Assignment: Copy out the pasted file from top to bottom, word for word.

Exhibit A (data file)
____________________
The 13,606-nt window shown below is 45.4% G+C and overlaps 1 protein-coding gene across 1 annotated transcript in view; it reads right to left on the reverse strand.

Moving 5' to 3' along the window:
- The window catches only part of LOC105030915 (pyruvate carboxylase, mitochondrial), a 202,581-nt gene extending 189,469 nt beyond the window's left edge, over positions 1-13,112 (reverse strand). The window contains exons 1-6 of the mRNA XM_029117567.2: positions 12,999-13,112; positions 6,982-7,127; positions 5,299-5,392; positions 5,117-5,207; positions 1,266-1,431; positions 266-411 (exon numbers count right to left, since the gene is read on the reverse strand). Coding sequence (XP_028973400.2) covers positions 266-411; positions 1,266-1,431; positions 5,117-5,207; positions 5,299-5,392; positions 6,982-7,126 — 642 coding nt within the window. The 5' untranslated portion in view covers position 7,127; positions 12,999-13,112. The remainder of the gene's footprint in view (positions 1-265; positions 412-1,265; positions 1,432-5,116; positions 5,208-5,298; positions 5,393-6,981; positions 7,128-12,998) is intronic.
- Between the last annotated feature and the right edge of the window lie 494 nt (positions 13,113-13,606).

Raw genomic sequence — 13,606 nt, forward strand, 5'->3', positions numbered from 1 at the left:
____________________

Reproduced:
The 13,606-nt window shown below is 45.4% G+C and overlaps 1 protein-coding gene across 1 annotated transcript in view; it reads right to left on the reverse strand.

Moving 5' to 3' along the window:
- The window catches only part of LOC105030915 (pyruvate carboxylase, mitochondrial), a 202,581-nt gene extending 189,469 nt beyond the window's left edge, over positions 1-13,112 (reverse strand). The window contains exons 1-6 of the mRNA XM_029117567.2: positions 12,999-13,112; positions 6,982-7,127; positions 5,299-5,392; positions 5,117-5,207; positions 1,266-1,431; positions 266-411 (exon numbers count right to left, since the gene is read on the reverse strand). Coding sequence (XP_028973400.2) covers positions 266-411; positions 1,266-1,431; positions 5,117-5,207; positions 5,299-5,392; positions 6,982-7,126 — 642 coding nt within the window. The 5' untranslated portion in view covers position 7,127; positions 12,999-13,112. The remainder of the gene's footprint in view (positions 1-265; positions 412-1,265; positions 1,432-5,116; positions 5,208-5,298; positions 5,393-6,981; positions 7,128-12,998) is intronic.
- Between the last annotated feature and the right edge of the window lie 494 nt (positions 13,113-13,606).

Raw genomic sequence — 13,606 nt, forward strand, 5'->3', positions numbered from 1 at the left: